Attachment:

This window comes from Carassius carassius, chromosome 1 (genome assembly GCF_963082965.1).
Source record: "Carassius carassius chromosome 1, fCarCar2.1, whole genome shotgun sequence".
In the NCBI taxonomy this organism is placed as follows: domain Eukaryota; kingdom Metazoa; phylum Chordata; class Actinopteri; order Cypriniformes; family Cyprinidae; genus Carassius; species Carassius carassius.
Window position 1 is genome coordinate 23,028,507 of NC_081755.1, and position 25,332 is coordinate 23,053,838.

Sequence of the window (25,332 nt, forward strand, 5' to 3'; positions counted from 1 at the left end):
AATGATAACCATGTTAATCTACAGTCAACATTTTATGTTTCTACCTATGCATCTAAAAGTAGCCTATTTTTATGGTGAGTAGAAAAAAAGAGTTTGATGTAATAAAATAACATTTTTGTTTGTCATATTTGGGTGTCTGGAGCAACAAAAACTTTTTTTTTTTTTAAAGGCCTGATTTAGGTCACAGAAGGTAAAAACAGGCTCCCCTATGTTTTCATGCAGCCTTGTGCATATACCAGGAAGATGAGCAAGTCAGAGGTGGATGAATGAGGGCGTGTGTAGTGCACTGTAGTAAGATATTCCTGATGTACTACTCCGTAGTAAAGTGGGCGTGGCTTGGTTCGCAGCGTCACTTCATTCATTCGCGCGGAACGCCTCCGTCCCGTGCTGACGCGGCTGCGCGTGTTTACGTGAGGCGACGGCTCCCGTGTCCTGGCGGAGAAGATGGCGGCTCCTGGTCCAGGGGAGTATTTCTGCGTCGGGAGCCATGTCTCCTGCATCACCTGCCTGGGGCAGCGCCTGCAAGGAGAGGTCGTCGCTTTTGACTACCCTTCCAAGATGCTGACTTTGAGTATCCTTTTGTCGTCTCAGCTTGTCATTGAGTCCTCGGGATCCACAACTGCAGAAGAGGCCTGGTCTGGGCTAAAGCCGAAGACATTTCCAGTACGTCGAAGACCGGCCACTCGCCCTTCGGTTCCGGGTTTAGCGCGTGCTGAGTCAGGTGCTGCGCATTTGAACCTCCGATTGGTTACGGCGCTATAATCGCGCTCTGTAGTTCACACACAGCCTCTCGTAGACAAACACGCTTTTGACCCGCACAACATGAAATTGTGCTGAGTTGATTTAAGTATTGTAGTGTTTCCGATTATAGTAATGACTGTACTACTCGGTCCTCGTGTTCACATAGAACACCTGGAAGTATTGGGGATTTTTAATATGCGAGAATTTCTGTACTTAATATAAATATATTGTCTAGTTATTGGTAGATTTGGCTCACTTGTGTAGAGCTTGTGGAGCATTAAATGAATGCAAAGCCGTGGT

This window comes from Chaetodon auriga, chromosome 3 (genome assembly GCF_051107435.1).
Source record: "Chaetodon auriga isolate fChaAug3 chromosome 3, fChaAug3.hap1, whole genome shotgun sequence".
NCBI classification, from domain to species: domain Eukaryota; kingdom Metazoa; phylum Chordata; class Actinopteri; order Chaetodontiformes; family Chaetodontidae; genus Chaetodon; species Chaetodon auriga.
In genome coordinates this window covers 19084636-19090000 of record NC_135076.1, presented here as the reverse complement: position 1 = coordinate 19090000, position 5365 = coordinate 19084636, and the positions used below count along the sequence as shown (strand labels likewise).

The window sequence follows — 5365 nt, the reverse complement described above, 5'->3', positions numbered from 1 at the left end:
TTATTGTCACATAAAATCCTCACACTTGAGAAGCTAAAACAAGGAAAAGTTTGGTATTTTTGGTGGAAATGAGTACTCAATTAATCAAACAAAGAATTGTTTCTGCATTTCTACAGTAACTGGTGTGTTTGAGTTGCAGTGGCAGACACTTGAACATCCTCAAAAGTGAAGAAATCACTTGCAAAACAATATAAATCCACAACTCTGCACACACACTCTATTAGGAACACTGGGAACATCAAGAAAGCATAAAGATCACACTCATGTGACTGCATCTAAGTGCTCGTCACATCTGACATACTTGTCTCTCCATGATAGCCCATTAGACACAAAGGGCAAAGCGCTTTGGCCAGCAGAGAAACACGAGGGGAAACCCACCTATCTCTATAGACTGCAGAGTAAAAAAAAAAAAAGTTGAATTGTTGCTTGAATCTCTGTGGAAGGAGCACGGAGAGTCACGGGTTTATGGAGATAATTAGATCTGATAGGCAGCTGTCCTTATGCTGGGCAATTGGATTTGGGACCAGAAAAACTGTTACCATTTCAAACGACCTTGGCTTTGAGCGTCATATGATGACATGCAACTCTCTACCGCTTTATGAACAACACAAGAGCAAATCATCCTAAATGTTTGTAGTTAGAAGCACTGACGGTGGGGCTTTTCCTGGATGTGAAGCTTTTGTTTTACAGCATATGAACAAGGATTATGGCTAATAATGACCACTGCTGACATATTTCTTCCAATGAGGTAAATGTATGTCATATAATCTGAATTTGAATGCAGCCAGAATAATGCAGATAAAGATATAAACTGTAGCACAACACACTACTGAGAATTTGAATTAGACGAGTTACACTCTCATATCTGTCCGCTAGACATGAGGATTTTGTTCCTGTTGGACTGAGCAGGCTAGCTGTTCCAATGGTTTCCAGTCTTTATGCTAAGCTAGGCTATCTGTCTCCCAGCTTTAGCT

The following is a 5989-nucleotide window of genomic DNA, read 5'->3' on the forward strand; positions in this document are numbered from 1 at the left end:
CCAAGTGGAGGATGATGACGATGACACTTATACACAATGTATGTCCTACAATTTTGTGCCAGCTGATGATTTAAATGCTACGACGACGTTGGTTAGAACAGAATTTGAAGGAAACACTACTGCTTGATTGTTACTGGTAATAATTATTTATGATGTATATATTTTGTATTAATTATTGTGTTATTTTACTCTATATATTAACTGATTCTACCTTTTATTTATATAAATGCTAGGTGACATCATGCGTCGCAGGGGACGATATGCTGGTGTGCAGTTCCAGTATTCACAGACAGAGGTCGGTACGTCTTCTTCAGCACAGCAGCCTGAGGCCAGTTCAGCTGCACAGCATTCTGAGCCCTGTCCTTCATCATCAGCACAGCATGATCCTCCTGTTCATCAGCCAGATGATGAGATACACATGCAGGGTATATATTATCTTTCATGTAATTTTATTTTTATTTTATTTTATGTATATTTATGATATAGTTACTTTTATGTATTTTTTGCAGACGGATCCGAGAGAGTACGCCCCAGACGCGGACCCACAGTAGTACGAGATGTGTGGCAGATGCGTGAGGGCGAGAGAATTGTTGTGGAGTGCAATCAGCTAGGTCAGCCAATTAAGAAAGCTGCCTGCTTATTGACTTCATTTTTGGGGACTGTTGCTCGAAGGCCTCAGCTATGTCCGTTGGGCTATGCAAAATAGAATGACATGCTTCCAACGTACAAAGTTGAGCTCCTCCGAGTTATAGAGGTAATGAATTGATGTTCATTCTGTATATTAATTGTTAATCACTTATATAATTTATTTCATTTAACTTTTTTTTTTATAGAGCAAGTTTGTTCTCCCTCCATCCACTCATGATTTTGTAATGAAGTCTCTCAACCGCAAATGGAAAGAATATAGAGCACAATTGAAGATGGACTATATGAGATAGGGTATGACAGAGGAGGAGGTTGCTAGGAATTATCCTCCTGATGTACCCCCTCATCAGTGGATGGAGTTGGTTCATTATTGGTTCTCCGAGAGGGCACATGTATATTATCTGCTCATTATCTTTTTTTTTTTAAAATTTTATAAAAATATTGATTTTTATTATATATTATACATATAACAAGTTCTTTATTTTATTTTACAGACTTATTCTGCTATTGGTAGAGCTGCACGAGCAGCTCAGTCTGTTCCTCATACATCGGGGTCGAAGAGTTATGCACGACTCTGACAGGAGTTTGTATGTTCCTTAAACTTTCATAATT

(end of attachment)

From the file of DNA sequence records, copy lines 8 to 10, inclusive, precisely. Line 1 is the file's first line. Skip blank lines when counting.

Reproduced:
Source record: "Chaetodon auriga isolate fChaAug3 chromosome 3, fChaAug3.hap1, whole genome shotgun sequence".
NCBI classification, from domain to species: domain Eukaryota; kingdom Metazoa; phylum Chordata; class Actinopteri; order Chaetodontiformes; family Chaetodontidae; genus Chaetodon; species Chaetodon auriga.
In genome coordinates this window covers 19084636-19090000 of record NC_135076.1, presented here as the reverse complement: position 1 = coordinate 19090000, position 5365 = coordinate 19084636, and the positions used below count along the sequence as shown (strand labels likewise).